This Bill will amend Commonwealth legislation to ensure that our regulatory regime is strong enough to provide sufficient deterrent for shipping companies and their crews from engaging in unsafe and irresponsible actions at sea, particularly near environmentally sensitive marine ecosystems.

Penalties for a corporation will be increased from $1.1 million to $11 million.

This brings Commonwealth penalties into line with the States.

This Bill brings in changes that will have a significant positive impact on our environment by influencing better practice in navigation and vessel operation in Australian waters.

In April 2010, I said the Government's aim here is simple “to further deter shipping companies and their crews from engaging in unsafe and irresponsible actions at sea, particularly near environmentally sensitive marine ecosystems.”

This Bill achieves that.


I am pleased to present legislation that further improves the operation of Australia's repatriation system and provides improved access to compensation and health care for former Defence force members.

This Bill will amend the Veterans' Entitlements Act and the Australian Participants in British Nuclear Tests (Treatment) Act.

The Department has received claims from a small number of personnel who should be, but are not currently, eligible for compensation and health care under the Acts as a result of their participation in the British nuclear test program.

The personnel were involved in the maintenance, transporting or decontamination of aircraft used in the British nuclear test program outside the currently legislated nuclear test areas or time periods.

These amendments will facilitate and streamline access to compensation and health care for these Australian personnel, and any future claimants, who participated in the British nuclear test program conducted in the 1950s and 60s.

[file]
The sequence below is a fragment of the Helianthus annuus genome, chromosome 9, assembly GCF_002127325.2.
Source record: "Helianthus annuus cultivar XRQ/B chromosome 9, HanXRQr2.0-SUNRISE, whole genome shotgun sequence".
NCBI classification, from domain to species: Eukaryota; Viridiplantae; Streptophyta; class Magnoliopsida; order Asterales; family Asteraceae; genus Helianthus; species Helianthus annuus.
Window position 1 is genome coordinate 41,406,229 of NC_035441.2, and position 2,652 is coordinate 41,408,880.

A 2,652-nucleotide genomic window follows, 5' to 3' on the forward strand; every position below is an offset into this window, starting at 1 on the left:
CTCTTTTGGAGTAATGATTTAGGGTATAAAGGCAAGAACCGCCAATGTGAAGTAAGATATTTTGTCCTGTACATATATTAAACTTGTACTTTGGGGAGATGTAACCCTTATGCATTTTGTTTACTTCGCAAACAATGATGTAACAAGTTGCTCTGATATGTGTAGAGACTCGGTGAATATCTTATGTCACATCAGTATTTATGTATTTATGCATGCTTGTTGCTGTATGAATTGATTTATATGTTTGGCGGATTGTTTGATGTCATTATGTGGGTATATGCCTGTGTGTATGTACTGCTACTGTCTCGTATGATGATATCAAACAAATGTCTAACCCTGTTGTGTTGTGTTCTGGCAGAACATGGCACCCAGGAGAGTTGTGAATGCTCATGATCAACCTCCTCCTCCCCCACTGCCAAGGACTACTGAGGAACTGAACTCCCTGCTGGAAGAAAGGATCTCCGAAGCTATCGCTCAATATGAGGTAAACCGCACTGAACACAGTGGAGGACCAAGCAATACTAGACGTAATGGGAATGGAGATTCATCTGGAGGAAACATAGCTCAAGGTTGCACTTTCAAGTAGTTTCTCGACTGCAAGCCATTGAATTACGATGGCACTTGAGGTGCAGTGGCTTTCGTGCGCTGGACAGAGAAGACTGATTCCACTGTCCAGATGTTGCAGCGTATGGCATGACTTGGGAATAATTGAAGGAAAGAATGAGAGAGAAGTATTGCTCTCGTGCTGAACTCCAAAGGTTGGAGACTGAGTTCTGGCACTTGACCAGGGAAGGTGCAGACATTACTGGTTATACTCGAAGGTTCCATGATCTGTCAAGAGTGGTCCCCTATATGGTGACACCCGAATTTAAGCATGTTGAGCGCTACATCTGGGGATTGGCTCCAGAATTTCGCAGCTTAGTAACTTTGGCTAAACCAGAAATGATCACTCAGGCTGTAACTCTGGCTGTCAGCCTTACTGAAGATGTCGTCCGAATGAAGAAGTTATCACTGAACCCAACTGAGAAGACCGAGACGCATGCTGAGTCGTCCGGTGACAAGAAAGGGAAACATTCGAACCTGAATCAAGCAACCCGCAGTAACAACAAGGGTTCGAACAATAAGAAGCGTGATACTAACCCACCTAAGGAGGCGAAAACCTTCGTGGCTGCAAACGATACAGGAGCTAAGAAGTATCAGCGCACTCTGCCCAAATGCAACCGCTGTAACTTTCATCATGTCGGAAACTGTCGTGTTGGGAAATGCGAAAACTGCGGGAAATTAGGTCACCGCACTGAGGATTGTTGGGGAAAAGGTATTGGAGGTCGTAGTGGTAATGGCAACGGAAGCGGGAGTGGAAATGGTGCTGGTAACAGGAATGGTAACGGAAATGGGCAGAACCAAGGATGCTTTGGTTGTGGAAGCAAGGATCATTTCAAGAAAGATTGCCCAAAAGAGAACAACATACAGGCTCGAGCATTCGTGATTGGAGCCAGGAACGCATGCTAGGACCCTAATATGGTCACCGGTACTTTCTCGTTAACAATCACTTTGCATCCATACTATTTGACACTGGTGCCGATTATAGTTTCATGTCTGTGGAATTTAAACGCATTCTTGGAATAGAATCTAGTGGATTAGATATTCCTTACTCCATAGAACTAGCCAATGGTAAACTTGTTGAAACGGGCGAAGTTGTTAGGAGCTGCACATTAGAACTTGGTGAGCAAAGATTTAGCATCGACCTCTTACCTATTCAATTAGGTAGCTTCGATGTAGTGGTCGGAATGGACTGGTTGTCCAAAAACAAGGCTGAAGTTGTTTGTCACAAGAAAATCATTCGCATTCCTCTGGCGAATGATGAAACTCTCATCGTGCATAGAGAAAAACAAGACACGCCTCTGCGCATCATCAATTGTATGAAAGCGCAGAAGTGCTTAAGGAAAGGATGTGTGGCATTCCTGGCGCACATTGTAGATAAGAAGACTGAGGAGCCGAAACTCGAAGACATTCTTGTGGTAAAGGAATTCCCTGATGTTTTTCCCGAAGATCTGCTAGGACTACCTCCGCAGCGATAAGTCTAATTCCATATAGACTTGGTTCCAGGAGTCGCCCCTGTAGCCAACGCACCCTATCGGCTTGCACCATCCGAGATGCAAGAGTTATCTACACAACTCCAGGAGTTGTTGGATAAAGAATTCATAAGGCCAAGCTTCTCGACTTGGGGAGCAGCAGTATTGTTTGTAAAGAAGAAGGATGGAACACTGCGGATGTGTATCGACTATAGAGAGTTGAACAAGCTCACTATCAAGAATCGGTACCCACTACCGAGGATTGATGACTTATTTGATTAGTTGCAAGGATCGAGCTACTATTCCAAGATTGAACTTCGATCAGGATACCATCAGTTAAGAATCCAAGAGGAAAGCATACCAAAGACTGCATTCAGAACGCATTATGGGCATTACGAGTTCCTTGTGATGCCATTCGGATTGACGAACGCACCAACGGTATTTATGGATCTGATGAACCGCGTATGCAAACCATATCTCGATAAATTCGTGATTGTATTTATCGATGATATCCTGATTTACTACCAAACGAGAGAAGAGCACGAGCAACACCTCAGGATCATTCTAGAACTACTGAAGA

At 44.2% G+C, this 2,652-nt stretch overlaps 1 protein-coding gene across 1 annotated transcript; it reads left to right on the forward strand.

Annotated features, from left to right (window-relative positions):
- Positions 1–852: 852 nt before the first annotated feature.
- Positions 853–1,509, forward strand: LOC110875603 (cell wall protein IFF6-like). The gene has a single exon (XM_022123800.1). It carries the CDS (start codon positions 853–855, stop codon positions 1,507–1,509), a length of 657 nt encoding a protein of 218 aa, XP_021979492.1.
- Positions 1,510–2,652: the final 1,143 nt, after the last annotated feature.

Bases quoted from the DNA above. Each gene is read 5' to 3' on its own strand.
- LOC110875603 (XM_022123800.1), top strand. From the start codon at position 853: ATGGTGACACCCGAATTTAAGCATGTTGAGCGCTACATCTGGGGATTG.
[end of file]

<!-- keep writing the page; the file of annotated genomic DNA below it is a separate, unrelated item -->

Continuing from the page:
This streamlining will be achieved by enabling the Repatriation Commission to determine, through a legislative instrument, additional eligibility criteria relating to participation in the British nuclear test program under both the Veterans' Entitlements Act and the Australian Participants in British Nuclear Tests (Treatment) Act.

The quality of the records from the test period, and the secrecy surrounding the operation, means that it is impossible to rule out the likelihood that new information may come to light which warrants further extension of coverage to additional groups of participants.

Streamlining will enable the Department to be more responsive to new information regarding personnel associated with, and tasks undertaken as part of, the British nuclear test program.

The Bill will benefit Australian personnel who participated in the British nuclear test program, and their dependants, by enabling compensation and health care to be provided with a minimum of delay.

These amendments are a demonstration of the Government's commitment to continually improve the services and support we provide to our current and former military personnel.

Ordered that further consideration of the second reading of these bills be adjourned to the first sitting day of the next period of sittings, in accordance with standing order 111.

Ordered that the bills be listed on the Notice Paper as separate orders of the day.